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Friendship in Sarajevo
Lara and Marija have always been more like sisters than friends. Growing up in the Balkans, they spent every summer together in Sarajevo, stealing fruit from the neighbor’s gardens and quoting classic Hollywood movies. The friendship only deepened in college, where they shared everything from fiercely anti-nationalist sentiments to a pale, white boy named Milko. Life was about ideological, heady conversations in tiny cafes over shots of vodka and reckless nights spent tangled in sheets.
But when the Bosnian war begins, Lara, a Serb, and Marija, a Bosnian, are forced to face the realities of their separate identities. Lara moves to Washington, D.C., with her American husband, where she throws herself into her graduate studies in political science and tries desperately to nurture an unraveling marriage. Meanwhile, Marija returns to Sarajevo to work as an undercover journalist. When contact with Marija suddenly ceases, Lara is gripped with a fear that she has lost her. Amid the chaos and mess of her personal life and driven by her desire to know the truth, Lara embarks on a journey through war-torn Serbia in an attempt to discover what really happened to her dearest friend.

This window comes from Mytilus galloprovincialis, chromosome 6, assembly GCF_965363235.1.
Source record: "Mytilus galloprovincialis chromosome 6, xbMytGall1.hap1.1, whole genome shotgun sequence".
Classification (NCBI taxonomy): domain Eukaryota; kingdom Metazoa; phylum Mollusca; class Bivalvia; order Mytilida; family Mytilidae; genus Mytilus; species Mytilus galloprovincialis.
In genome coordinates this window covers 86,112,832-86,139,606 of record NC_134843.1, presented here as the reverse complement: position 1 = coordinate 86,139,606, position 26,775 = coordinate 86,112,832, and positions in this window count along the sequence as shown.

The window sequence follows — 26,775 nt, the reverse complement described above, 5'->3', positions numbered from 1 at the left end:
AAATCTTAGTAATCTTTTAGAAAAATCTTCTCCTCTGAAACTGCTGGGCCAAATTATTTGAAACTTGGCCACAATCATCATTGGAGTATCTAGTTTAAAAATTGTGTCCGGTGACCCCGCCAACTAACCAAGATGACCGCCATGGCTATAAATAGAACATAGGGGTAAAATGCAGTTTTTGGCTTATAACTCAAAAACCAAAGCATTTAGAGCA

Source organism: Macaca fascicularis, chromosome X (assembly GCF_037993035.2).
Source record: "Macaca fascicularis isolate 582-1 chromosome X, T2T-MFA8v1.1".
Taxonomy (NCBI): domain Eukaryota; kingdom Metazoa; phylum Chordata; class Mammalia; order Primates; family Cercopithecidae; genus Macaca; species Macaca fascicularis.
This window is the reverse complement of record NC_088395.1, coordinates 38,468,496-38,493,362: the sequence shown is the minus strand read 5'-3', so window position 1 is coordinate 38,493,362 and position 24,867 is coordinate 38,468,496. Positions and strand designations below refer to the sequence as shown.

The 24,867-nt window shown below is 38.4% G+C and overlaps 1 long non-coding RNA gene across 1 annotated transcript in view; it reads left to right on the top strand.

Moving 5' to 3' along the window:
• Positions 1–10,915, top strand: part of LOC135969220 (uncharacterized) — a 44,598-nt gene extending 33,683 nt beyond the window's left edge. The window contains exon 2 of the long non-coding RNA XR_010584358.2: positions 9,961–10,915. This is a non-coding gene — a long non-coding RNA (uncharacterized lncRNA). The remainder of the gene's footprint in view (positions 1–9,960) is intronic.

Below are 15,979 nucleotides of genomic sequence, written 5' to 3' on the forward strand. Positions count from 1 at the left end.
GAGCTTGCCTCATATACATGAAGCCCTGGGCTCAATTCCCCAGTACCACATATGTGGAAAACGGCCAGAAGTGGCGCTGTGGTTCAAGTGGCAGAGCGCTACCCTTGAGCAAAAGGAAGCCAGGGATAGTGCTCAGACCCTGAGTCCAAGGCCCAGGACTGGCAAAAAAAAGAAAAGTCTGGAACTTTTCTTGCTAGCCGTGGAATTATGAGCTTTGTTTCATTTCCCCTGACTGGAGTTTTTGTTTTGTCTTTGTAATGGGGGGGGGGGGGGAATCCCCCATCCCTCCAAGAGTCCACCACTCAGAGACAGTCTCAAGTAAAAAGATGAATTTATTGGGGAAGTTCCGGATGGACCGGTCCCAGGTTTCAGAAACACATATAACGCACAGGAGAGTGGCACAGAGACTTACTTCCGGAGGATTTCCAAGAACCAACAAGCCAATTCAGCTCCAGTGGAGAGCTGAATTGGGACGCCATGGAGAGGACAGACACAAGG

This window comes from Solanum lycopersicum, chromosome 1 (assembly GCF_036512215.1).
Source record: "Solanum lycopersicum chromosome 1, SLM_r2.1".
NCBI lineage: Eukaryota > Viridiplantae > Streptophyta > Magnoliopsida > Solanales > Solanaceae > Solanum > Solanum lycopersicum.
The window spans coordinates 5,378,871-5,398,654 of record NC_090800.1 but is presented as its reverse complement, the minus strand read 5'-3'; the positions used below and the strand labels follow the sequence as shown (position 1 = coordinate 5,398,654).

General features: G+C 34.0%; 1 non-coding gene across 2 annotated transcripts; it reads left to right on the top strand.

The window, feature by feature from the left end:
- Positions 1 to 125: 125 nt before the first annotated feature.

Country of Red Azaleas, the third novel from Romanian writer Domnica Radulescu, is a tightly wrought, beautiful story of friendship. Whether she’s conjuring up the colorful sights and smells of the prewar Balkans or describing the “fierce clarity of the war” where you “get to see humanity all bare,” Radulescu creates images that lodge themselves firmly in your consciousness, giving you ideas to ponder long after you turn the final page. In the tradition of Elena Ferrante and Khaled Hosseini, Country of Red Azaleas prevails as a true testament to a bond that transcends the devastation of war.